The extra walking and waiting around for the storm to pass was devastating to Daniel’s motivation — to the point where he didn’t know if he even wanted to run.
“I was ready to run as soon as we got there, and then the storm happened,” Daniel said. “I told one of the people that was there that I didn’t feel like running anymore, because of the weather. It was raining really hard, so I lost my momentum to run.”
After a pep talk from his mom and Hicks, Daniel decided to make the run happen, and at 7:15 a.m. he took off.
Those around him watched in astonishment as Daniel skipped and ran his way through the wet, 3.1-mile run. The slippery asphalt, a cause for concern, didn’t slow him down. In fact he relished the moment and left everyone else in the dust.
“At points, he would turn around and say, ‘Oh come on, catch up — why are you walking? We are supposed to be running,’” Catherine said. “Or he would go down into the middle of us and start talking, and then he’d take off running and be like, ‘OK slow pokes, you need to catch up now,’ and he would laugh.”
That sense of humor, which Catherine said is a big part of their lives at home, followed all the way through the rest of the race and helped to make that moment all the more special.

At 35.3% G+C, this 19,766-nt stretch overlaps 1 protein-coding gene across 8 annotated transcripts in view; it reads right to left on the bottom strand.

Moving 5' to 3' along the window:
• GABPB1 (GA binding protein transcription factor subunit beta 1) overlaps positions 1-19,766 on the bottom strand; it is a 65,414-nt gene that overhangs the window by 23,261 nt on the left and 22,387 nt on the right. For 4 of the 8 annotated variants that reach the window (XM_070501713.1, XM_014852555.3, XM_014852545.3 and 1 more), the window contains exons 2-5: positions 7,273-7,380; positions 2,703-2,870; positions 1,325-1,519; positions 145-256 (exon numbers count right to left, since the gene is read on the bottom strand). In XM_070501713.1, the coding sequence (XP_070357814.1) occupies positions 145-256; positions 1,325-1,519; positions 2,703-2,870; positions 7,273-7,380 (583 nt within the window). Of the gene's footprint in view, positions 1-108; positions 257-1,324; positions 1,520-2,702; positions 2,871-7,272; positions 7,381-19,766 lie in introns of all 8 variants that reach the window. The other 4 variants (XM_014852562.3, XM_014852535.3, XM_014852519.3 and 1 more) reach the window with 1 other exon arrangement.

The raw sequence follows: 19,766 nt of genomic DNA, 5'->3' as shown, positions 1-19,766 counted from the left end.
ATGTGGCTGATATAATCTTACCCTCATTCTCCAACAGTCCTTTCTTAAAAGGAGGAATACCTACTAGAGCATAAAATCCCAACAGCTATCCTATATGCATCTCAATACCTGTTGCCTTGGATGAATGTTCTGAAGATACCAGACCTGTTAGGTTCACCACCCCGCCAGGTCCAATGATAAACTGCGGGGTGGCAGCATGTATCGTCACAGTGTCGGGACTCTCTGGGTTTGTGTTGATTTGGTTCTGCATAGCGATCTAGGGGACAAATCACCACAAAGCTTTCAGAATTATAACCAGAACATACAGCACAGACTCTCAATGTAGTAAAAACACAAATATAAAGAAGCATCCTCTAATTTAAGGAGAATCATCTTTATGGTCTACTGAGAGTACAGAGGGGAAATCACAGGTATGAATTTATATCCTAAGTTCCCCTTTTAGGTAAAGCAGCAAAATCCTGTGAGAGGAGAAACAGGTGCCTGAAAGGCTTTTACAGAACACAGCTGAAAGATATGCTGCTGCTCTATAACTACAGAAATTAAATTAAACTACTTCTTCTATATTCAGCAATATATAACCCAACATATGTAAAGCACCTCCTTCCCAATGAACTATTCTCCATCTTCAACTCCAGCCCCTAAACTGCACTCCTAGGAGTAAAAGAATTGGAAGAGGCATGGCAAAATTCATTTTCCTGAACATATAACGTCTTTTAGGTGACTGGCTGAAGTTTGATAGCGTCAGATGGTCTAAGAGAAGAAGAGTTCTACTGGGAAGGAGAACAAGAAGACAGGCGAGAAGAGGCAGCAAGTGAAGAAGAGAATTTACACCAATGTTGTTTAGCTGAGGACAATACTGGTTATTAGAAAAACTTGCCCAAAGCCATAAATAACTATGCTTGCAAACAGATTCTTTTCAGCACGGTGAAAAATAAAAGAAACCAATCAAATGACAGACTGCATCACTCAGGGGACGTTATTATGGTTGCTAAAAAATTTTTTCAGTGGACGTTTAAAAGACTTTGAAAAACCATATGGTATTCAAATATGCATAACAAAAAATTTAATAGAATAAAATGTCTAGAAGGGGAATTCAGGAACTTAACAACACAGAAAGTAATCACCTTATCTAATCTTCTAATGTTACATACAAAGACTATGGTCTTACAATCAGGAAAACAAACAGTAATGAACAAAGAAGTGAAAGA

And it’s a moment that Amber Hammer, a second-grade teacher at Keene’s Crossing Elementary, always will cherish. Hammer also ran alongside Daniel in the 5K.
“It was just amazing to see this boy — whose sister pushed him in the wheelchair and up the elevator to meet me for the first time — running through Epcot with ‘Star Wars’ music playing in the background,” said Hammer, who was Jessica’s second-grade teacher last year. “Seeing his face light up … it was something that you will never forget.”
Luckily for those loved ones around him, running races seems to be something that Daniel has a lot of interest in continuing.
He said he plans on doing another 5K next year and after that is hoping to work his way into runnings 10Ks and half-marathons, which means there will be plenty of other extraordinary moments ahead.